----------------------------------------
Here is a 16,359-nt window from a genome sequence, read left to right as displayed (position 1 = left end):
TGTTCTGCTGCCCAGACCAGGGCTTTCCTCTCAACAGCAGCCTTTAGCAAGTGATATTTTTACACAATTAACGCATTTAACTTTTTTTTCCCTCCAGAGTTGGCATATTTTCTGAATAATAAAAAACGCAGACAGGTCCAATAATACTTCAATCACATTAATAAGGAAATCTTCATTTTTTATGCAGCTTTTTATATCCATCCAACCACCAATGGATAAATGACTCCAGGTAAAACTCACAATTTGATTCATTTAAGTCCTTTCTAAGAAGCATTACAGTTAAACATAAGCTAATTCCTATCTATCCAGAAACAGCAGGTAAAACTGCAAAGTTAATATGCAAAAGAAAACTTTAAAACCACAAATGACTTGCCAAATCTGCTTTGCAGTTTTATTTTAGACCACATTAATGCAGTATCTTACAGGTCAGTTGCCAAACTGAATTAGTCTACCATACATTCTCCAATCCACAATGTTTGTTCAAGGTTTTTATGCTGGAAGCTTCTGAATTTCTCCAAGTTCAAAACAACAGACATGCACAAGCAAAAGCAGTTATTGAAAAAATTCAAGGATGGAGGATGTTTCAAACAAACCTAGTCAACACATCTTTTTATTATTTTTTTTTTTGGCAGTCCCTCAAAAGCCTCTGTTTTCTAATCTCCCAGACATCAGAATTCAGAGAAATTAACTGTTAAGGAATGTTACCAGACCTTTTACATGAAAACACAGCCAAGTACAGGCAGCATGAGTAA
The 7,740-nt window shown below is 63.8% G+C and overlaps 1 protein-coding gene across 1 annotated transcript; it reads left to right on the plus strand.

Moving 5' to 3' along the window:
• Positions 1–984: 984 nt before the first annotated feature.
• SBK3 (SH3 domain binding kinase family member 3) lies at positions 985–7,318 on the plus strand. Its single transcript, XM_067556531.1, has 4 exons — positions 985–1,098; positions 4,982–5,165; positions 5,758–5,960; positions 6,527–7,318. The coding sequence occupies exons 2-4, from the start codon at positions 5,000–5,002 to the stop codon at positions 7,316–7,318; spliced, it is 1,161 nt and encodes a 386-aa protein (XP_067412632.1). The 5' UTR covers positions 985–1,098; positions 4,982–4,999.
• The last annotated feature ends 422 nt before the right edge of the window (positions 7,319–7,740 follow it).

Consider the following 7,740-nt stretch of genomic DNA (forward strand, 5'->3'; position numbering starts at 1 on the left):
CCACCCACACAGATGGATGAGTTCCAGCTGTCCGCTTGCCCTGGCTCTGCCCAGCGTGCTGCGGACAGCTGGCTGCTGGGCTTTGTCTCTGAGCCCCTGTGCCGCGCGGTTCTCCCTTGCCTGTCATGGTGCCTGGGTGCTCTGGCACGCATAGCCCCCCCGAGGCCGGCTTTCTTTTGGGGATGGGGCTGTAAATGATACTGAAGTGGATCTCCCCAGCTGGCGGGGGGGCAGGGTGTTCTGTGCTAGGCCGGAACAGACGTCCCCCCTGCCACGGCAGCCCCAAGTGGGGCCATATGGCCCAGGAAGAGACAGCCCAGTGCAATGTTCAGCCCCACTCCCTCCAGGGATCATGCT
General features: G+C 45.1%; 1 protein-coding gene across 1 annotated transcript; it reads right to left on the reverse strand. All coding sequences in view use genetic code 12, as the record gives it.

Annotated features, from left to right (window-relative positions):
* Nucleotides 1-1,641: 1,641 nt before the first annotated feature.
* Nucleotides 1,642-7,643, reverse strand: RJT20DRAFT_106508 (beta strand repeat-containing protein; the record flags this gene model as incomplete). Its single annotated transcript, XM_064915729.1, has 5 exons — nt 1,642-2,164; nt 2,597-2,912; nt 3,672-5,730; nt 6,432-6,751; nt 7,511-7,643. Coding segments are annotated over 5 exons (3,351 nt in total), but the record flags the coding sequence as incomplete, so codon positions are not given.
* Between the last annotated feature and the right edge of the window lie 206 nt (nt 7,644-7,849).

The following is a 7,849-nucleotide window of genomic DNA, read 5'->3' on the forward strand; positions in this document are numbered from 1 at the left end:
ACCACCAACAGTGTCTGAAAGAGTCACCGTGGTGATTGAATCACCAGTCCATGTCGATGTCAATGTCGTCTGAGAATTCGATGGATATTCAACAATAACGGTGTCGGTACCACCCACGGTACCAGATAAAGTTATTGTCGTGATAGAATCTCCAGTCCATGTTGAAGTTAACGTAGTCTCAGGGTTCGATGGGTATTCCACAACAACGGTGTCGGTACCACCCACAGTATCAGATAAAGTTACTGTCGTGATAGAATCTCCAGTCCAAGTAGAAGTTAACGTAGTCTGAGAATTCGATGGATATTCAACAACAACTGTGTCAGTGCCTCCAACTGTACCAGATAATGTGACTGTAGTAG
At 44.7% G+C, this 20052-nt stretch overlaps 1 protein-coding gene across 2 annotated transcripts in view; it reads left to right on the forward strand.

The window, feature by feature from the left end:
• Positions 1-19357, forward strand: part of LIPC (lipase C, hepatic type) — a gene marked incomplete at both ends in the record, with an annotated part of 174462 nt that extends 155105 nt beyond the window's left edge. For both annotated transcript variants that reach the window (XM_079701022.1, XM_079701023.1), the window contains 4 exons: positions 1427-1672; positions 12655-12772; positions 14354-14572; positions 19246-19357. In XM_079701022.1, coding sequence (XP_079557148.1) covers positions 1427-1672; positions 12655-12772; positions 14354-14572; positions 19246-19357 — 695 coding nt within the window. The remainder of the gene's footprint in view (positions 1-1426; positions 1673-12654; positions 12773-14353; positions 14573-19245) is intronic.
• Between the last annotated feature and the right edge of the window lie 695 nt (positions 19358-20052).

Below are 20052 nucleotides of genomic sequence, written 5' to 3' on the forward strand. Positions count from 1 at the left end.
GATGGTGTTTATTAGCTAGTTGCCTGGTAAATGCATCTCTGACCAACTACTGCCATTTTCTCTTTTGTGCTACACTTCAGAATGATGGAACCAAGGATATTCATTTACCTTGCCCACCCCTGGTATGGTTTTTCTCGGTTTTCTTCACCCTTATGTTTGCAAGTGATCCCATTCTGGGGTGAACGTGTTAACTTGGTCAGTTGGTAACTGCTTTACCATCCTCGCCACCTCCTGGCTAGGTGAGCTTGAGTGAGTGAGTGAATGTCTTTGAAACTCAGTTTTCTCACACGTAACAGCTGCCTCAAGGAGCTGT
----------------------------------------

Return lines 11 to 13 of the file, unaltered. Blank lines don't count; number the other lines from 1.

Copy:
Annotated features, from left to right (window-relative positions):
* Nucleotides 1-1,641: 1,641 nt before the first annotated feature.
* Nucleotides 1,642-7,643, reverse strand: RJT20DRAFT_106508 (beta strand repeat-containing protein; the record flags this gene model as incomplete). Its single annotated transcript, XM_064915729.1, has 5 exons — nt 1,642-2,164; nt 2,597-2,912; nt 3,672-5,730; nt 6,432-6,751; nt 7,511-7,643. Coding segments are annotated over 5 exons (3,351 nt in total), but the record flags the coding sequence as incomplete, so codon positions are not given.